Change In The Classroom

by Jules Odendahl-James

in National Conference

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(This post is part of the blog salon curated by Jacqueline E. Lawton for the 2015 TCG National Conference: Game ChangeThe following questions will inform the final plenary session, “Artistic Leadership: How We Change the Game.”)

JACQUELINE LAWTON: What was the most game-changing production you’ve seen or created, and why?

JOJ: The Laramie Project. Since its premiere in 2000, I believe there are only a handful of communities in the US that have not either seen (on stage or screen or both) or heard of the play, or have some idea of how it was made and who made it, or know the events that it depicts and perhaps even the legislation that bears the name of its protagonist, which was the result of concerted efforts by his family, by theatre artists, and by audience members who were effected by the story the play told. Today, Laramie remains a frequently programmed play in high schools despite what North Carolina’s rather infamous Senator Jesse Helms would deride as its “homosexual content.” I hope we will see the next iteration of the changes Laramie has brought when Fun Home eventually makes its way through the production system and we see it programmed first at regional theatres and then in high schools across the country.

JL: Who was the most game-changing theatre leader/artist you’ve met, and what do you carry forward from their example?

JOJ: Jack Reuler and Mixed Blood Theatre. Their Radical Hospitality approach to production selection, curation, and institutionalization (i.e., placing that concept at the heart of the way they operate as whole) is the most “game-changing” regional theatre move of the past decade. The mini-grants they’re making available this season to theatres who hire differently abled actors to perform in plays that depict differently abled characters and communities is one more way that Mixed Blood illustrates that game-changing is only possible when you really change the way you engage, support, and conceptualize the game.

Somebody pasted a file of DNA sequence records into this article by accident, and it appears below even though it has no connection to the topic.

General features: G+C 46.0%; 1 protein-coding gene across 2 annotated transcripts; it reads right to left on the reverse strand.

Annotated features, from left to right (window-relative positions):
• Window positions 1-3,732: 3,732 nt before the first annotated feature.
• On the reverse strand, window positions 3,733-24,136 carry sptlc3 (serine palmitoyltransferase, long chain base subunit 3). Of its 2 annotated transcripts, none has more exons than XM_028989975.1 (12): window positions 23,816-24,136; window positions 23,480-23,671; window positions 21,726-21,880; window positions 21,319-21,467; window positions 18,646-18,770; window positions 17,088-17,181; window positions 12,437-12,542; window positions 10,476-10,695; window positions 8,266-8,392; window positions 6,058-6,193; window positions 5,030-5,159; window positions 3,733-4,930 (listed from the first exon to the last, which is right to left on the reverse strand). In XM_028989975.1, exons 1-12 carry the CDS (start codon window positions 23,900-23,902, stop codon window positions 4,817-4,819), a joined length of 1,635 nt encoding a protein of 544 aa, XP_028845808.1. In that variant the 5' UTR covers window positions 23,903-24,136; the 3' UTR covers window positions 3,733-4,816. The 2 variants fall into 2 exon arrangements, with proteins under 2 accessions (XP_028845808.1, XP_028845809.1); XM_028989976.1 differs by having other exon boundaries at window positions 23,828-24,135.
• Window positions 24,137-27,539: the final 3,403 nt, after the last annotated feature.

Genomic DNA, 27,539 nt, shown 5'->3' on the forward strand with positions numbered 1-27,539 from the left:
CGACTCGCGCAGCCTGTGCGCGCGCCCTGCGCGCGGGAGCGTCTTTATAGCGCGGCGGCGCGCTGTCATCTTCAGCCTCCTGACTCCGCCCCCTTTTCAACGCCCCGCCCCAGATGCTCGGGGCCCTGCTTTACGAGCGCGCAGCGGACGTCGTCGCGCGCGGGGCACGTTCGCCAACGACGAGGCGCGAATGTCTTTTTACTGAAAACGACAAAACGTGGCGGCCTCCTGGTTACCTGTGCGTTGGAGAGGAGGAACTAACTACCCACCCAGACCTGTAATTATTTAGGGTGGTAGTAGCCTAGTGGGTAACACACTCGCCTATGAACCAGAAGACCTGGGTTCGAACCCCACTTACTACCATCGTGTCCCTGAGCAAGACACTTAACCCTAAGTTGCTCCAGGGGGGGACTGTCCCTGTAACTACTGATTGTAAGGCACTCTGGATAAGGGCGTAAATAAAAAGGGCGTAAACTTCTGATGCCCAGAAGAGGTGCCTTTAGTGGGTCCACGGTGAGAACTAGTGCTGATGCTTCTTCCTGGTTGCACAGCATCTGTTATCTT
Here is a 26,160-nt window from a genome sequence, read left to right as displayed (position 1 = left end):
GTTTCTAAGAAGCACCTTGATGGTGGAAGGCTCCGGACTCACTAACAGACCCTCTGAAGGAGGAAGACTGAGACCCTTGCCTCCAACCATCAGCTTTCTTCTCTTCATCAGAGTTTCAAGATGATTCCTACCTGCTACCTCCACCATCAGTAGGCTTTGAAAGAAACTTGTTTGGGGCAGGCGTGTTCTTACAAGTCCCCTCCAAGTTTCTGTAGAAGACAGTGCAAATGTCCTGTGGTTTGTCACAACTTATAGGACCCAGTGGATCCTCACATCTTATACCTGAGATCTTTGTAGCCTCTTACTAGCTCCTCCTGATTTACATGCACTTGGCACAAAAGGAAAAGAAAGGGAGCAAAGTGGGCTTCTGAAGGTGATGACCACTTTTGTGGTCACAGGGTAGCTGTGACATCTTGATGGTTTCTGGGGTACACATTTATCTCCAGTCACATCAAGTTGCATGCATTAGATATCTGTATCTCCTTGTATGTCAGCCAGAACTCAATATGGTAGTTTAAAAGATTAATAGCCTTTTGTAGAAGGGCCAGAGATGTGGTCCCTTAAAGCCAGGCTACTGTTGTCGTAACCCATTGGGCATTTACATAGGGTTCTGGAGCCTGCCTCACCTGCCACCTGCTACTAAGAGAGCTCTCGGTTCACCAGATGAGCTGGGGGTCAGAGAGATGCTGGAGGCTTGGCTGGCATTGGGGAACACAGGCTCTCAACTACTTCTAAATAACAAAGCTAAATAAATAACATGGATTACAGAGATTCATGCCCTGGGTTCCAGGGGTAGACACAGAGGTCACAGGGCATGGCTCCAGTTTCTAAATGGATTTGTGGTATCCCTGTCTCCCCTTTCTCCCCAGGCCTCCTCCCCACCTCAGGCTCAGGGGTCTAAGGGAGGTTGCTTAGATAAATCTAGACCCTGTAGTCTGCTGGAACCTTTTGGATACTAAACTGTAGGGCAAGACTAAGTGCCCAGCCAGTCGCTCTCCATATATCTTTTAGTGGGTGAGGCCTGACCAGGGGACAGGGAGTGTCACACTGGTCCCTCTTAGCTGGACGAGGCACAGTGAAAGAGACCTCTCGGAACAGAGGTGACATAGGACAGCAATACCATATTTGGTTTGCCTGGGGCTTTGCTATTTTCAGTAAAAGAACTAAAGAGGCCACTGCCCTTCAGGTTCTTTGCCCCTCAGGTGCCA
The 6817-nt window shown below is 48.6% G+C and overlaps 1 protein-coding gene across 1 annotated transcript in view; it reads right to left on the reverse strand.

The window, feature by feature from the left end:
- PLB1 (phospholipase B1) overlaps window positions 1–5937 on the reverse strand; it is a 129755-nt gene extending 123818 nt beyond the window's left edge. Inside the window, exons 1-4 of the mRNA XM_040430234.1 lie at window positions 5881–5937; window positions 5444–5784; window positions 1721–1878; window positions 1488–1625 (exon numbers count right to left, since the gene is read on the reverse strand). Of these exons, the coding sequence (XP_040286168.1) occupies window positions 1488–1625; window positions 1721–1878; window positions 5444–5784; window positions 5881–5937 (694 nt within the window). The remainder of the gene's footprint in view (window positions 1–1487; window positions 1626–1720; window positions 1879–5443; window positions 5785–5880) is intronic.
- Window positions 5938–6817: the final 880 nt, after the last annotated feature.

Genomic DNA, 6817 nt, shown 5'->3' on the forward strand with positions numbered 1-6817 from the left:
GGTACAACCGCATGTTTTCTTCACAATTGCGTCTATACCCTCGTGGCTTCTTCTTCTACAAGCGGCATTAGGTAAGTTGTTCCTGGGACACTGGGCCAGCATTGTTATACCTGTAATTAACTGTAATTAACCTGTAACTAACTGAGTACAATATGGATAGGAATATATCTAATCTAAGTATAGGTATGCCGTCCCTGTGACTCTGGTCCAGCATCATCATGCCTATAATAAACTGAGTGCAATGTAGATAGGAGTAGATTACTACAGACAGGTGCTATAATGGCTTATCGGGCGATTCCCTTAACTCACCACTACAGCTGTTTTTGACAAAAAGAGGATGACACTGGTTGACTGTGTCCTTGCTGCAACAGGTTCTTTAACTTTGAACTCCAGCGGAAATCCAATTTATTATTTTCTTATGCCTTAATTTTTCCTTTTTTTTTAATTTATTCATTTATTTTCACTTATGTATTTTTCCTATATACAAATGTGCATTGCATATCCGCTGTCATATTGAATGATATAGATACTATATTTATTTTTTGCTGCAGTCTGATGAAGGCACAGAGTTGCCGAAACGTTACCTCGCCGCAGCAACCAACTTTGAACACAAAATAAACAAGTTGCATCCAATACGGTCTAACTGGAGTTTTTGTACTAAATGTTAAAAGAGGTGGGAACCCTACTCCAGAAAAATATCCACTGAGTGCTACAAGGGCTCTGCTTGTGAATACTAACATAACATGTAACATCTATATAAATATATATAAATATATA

What I carry forward from their example is how much the structures of theatre production, not just the content of plays, must undergo significant revision in order for us to achieve the lofty, oft-touted goals of inclusion, diversity, parity, and access. Things have improved over the past decade, but I would like to see more recognition of structural changes being implemented by companies who have radically different approaches to production. I think the tipping point will come with more visibility and support for such smaller and unconventional companies from large granting/donor bodies where the commitment of funds remains too often limited to capital projects for long-established theatre institutions. I’m encouraged in this notion by the Ford Foundation’s recent announcement regarding grants to fund “social justice infrastructure.”

JL: What is the most significant opportunity—or challenge—facing the theatre field, and how can we address it together?

JOJ: Since my working context is often university theatre, I seize my “game-changing” opportunities in the classroom. That means finding ways for undergraduate students to let go of preconceived notions of what it means to make a play or what kind(s) of pieces they might read, perform in, create, and attend. This strategy makes the notion of game changing a rather one-on-one sport; however, I believe in a multiplier effect that emerges with growing student consciousness about how they become part of the field. Even as I want them to be successful (i.e. employed) artists, I want them to understand theatre’s enduring biases and structural impediments to innovation. I want students for whom issues of parity and inclusion seem not to constrain their opportunities to recognize how limits placed on other artists ultimately do restrict not only their work but the reach and power of theatre as a whole. In my professional work, I try to lead by example and model ways in which they might demand, participate in, and create opportunities that compel theatre’s continued growth and change.